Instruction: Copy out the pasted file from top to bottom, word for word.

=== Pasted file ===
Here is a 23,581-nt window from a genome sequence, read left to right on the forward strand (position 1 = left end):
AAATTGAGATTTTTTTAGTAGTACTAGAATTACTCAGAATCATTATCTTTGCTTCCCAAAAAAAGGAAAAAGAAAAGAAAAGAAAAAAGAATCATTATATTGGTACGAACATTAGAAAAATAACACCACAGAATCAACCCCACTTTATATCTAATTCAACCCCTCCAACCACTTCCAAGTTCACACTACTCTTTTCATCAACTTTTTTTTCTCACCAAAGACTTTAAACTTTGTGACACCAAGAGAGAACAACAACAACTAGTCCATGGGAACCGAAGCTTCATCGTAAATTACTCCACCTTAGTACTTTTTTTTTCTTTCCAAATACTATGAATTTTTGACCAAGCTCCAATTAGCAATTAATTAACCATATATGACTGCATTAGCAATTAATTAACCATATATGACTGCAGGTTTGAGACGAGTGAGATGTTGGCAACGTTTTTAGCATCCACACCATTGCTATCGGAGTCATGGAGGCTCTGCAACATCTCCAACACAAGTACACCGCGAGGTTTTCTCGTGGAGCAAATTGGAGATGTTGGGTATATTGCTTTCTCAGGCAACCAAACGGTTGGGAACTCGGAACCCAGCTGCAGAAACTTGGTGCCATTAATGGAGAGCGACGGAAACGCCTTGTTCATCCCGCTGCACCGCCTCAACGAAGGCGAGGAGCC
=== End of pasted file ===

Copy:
Here is a 23,581-nt window from a genome sequence, read left to right on the forward strand (position 1 = left end):
AAATTGAGATTTTTTTAGTAGTACTAGAATTACTCAGAATCATTATCTTTGCTTCCCAAAAAAAGGAAAAAGAAAAGAAAAGAAAAAAGAATCATTATATTGGTACGAACATTAGAAAAATAACACCACAGAATCAACCCCACTTTATATCTAATTCAACCCCTCCAACCACTTCCAAGTTCACACTACTCTTTTCATCAACTTTTTTTTCTCACCAAAGACTTTAAACTTTGTGACACCAAGAGAGAACAACAACAACTAGTCCATGGGAACCGAAGCTTCATCGTAAATTACTCCACCTTAGTACTTTTTTTTTCTTTCCAAATACTATGAATTTTTGACCAAGCTCCAATTAGCAATTAATTAACCATATATGACTGCATTAGCAATTAATTAACCATATATGACTGCAGGTTTGAGACGAGTGAGATGTTGGCAACGTTTTTAGCATCCACACCATTGCTATCGGAGTCATGGAGGCTCTGCAACATCTCCAACACAAGTACACCGCGAGGTTTTCTCGTGGAGCAAATTGGAGATGTTGGGTATATTGCTTTCTCAGGCAACCAAACGGTTGGGAACTCGGAACCCAGCTGCAGAAACTTGGTGCCATTAATGGAGAGCGACGGAAACGCCTTGTTCATCCCGCTGCACCGCCTCAACGAAGGCGAGGAGCC